Adams v. Do Dominques.

failure of the cross-plaintiffs, who had claims against other owners, to prepare their case. The court, under section 411, required the mortgagee to execute bond before any part of the proceeds were paid over to it. This was proper.

(5) Some of the heirs were not before the court. The heirs of Sam Murphy are properly before the court; and, as shown by the proof, the parties before the court are the only ones who have any interest in the land.

(6) The will of Mrs. Murphy was not properly authenticated.

The will of Mrs. Murphy, which was probated originally in California, and then probated in Kentucky, in the Fayette county court, was properly admitted in evidence. It must be conclusively presumed that the Fayette county court had proper evidence before it when it admitted the paper to probate. The action of the Fayette county court is conclusive, unless vacated as provided by law. Morrison v. Fletcher, 119 Ky. 488, 84 S. W. 548, 27 Ky. Law Rep. 124.

(7) Her will was not properly construed.

Whether the circuit court decided correctly in determining that the daughters of Anna Murphy took a fee under her will does not concern the purchaser of the land. All the parties were before the court, and if the grandchildren are not satisfied with the judgment of the circuit court they can take an appeal; but the purchaser of the land will be protected in his title, although the court may err in its distribution of the proceeds.

Judgment affirmed.

City of Owensboro v. Sweeney.


LING.-June 17, 1908.

City of Owensboro v. Sweeney

Appeal from Daviess Circuit Court.

T. F. BIRKHEAD, Circuit Judge.

From a judgment of dismissal on demurrer to the petition plaintiff appeals-Affirmed.

J. Taxation-Uniformity—Equality.—Under the Constitution, declaring that taxes shall be uniform on all property subject to taxation within the territorial limits of the authority levying the tax and shall be assessed at a fair cash value, the fundamental theory on which all poperty taxes are imposed is that the property shall contribute in proportion to its value, and thus bear as near as may be its equal share of the burden.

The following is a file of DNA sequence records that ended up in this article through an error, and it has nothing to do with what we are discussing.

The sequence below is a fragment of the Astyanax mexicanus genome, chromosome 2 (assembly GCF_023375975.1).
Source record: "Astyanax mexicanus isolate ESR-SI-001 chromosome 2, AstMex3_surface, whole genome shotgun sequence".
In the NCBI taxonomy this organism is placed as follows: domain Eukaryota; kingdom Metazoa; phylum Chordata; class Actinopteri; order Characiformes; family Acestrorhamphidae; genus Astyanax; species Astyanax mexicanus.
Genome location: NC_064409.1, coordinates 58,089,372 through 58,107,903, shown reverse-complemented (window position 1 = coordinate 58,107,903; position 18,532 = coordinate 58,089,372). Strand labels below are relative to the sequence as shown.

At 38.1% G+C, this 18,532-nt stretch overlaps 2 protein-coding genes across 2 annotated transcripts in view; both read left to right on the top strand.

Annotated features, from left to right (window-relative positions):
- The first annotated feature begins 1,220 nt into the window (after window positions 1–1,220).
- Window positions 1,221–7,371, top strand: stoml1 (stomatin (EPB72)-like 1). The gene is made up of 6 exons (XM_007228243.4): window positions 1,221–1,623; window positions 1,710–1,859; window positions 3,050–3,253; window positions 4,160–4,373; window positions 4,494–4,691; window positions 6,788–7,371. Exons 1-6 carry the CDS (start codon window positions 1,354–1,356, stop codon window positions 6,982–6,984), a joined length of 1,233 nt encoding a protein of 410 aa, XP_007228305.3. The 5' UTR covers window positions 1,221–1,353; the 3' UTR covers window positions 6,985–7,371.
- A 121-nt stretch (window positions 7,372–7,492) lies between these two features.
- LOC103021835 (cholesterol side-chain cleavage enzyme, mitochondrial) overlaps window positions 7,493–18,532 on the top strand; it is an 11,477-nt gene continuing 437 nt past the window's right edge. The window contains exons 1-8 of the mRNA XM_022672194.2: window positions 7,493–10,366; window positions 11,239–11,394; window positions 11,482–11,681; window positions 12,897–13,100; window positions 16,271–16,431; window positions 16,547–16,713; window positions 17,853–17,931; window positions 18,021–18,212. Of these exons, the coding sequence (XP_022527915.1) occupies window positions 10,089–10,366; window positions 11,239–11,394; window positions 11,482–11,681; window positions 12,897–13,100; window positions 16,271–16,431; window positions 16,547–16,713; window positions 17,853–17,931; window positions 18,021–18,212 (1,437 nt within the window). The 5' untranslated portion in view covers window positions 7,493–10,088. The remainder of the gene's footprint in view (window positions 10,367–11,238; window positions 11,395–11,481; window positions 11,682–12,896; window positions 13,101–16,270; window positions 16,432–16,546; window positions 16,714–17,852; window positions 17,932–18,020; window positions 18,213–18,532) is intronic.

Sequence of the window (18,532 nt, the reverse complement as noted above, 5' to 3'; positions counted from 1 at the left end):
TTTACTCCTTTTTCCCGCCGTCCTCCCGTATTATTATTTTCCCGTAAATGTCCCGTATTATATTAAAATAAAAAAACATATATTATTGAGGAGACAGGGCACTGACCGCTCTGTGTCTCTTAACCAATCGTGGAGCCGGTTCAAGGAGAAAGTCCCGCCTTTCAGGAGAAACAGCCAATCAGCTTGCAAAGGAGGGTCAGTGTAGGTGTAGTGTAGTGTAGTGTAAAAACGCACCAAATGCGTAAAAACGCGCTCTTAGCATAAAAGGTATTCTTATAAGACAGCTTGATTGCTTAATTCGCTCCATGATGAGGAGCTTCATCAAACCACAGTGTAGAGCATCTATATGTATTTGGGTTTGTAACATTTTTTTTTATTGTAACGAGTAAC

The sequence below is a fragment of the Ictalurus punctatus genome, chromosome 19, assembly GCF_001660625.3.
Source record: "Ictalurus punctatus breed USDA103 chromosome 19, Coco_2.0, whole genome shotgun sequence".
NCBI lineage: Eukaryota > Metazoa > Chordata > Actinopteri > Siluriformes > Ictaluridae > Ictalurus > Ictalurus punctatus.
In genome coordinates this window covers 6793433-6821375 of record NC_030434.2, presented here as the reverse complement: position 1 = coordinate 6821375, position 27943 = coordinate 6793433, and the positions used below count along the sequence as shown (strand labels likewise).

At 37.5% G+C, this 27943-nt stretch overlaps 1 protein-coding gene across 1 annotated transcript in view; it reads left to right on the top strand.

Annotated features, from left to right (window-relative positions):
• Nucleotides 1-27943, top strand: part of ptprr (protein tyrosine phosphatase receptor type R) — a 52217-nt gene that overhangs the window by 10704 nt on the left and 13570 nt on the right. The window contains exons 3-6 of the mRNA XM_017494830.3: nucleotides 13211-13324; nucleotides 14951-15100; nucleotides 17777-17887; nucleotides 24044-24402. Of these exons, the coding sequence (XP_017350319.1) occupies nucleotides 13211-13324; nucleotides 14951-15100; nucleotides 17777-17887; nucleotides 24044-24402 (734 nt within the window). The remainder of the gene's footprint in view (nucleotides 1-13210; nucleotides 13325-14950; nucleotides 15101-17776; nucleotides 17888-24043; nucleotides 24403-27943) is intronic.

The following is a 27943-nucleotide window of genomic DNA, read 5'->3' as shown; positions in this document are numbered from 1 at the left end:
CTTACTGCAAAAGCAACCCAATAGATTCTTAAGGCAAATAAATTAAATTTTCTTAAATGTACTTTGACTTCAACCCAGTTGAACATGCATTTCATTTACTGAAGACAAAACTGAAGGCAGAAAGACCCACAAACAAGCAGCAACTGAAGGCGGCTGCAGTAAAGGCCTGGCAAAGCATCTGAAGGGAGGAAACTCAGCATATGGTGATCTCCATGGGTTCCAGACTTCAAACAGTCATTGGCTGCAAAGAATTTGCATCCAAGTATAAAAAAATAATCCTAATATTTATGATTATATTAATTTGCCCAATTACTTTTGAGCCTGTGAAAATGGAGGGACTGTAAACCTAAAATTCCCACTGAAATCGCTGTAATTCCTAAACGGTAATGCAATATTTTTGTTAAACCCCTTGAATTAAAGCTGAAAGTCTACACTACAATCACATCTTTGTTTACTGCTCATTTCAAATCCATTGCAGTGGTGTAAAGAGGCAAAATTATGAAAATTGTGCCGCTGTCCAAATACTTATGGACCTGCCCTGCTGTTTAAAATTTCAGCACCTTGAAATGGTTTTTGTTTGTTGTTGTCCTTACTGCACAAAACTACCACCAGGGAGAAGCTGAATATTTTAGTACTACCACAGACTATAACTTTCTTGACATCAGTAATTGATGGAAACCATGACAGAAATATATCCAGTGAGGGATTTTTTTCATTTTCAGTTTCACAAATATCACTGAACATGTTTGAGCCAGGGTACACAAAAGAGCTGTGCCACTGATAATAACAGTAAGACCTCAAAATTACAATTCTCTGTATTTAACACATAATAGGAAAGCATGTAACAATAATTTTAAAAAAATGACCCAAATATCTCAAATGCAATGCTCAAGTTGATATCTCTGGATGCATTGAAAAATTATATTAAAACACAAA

Municipal Corporations-Special Taxes for Local Improvements -Validity.-A municipality may levy a tax on the abutting land for a local impovement and the tax may be assessed according to the frontage of the property without regard to its value; the constitutional provisions relating to equality and uniformity of taxation not being applicable to special taxes.

3. Same.-Special taxes cannot be levied by a municipality unless the property charged receives a corresponding physical, material, and substantial benefit therefrom.

4. Same. The sprinkling of streets does not confer a special benefit on adjacent property in the sense of contributing to its value, and a special tax for such purpose cannot be sustained, and Act March 21, 1906 (Laws 1906, p. 276, c. 94), authorizing the common council of cities to provide for sprinkling the streets and to assess the cost thereof by front foot against the property abutting on the streets, is invalid.

City of Owensboro v. Sweeney.

GEORGE W. JOLLY for appellant.


1. Constitutional Law. The Act of March 21, 1906, (Acts 1896, p. 376. ch. 94) authorizing assessments of abutting lots on streets to pay the cost of sprinkling the streets in front thereof and making assessment a lien on the lots is not in violation of the constitution of this State. (Gosnell v. Louisville, 104 Ky., 213.)

2. The Front Foot Rule.-Apportionment of the cost of sprinkling the street against abutting lots by the front foot is not a violation of any provision of the constitution. (Lexington v. McQuillan's Heirs, 9 Dana, 514; Louisville v. Hyatt, 2 B. Mon.. 177; Covington v. Boyle, 6 Bush, 204; Covington v. Worthington, 88 Ky., 206; Marshall v. Barber Co., 23 Ky. Law Repporter, 1971; Cooley on Taxation (3rd Ed.), 1217 to 1223; 25 A. & E. Ency. Law. 1183, 1201; Dillon on Mun. Corp. 752 to 761; Hamilton on Special Assessments, 219 to 226; Parsons v. District of Columbia, 170 U. S., 45.)

3. Street Sprinkling is a Public Purpose.-Sprinkling streets is a public purpose for which taxes may be levied; and inasmuch as the abutting property receives a special benefit in addition to that enjoyed therefrom by the general public, the cost thereof may be assessed against such abutting property. (Maydwell v. Louisville, 116 Ky., 885; State v. Reis, 38 Minn., 371; Sears v. Boston, 173 Mass., 71; Philips Academy v. Andover, 175 Mass., 118; Reinken v. Fuering, 130 Ind., 382; Carthage v. Frederick, 122 N. Y. 268; Goddard, Petitioner 16 Pickering, 504.)